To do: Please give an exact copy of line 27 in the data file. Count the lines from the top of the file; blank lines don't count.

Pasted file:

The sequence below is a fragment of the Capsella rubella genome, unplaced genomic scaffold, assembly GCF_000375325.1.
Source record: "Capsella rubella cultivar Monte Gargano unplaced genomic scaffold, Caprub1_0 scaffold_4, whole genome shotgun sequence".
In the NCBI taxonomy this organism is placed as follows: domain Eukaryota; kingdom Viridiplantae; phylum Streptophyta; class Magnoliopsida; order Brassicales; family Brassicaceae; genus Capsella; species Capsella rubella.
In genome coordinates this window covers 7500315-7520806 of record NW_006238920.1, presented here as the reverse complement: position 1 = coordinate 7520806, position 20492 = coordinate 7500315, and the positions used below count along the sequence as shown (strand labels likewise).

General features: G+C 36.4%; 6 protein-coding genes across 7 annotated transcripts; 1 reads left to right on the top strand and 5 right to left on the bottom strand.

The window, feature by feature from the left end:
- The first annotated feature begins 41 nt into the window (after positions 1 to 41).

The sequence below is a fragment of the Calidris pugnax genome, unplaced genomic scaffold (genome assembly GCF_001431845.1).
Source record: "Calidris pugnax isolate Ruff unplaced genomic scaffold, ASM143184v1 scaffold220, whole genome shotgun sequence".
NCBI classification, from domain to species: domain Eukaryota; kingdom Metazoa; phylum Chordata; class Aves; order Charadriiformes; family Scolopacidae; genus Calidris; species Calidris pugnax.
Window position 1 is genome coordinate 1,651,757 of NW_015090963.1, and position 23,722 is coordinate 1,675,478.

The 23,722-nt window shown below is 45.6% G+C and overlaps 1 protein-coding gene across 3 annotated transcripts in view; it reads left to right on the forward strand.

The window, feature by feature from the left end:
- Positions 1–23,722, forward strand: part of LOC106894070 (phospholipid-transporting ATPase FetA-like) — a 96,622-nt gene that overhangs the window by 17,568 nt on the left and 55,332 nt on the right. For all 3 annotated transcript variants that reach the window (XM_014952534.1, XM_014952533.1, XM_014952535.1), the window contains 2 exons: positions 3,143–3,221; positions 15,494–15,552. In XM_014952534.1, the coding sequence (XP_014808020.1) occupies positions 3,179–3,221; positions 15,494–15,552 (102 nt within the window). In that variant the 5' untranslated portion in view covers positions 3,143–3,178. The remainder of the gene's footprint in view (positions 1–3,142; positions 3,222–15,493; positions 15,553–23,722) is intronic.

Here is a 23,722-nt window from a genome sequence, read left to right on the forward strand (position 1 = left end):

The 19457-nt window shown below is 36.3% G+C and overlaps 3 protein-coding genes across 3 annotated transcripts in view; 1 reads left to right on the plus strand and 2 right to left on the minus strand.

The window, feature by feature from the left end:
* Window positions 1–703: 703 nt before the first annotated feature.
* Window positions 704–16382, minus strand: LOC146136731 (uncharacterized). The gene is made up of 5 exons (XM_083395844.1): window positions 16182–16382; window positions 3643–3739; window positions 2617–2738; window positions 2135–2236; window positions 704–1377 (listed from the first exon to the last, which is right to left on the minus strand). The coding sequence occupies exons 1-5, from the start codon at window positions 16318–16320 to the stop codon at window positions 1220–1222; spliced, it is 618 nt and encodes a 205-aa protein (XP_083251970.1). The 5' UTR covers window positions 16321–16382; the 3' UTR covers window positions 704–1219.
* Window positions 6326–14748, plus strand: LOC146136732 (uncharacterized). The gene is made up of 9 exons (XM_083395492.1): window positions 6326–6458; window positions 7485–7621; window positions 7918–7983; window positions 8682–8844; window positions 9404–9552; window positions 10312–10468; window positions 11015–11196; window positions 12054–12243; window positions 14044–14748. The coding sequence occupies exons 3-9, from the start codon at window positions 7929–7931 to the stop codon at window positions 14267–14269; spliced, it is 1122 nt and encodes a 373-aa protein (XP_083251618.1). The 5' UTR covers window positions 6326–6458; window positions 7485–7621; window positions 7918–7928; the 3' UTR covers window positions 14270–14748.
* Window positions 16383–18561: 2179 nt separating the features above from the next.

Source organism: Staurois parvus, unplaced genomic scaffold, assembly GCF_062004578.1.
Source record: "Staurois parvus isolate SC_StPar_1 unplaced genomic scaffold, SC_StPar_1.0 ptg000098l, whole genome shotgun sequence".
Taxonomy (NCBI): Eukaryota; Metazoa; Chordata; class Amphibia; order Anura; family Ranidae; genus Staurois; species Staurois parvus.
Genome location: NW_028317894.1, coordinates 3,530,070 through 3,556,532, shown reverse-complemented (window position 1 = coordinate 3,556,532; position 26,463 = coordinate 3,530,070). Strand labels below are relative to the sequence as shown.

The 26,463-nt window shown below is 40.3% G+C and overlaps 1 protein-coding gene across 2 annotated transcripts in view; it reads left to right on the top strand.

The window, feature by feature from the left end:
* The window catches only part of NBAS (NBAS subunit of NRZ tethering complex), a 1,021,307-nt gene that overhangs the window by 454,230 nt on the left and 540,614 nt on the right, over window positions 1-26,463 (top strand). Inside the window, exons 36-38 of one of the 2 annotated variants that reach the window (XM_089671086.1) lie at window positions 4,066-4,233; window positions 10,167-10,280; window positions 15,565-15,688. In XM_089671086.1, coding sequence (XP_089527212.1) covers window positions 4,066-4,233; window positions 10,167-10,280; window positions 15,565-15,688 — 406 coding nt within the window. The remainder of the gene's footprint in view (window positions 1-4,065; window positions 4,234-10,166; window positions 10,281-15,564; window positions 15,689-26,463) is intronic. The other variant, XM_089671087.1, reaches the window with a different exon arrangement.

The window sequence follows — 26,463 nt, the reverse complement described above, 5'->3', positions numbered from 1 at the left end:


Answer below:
The window, feature by feature from the left end: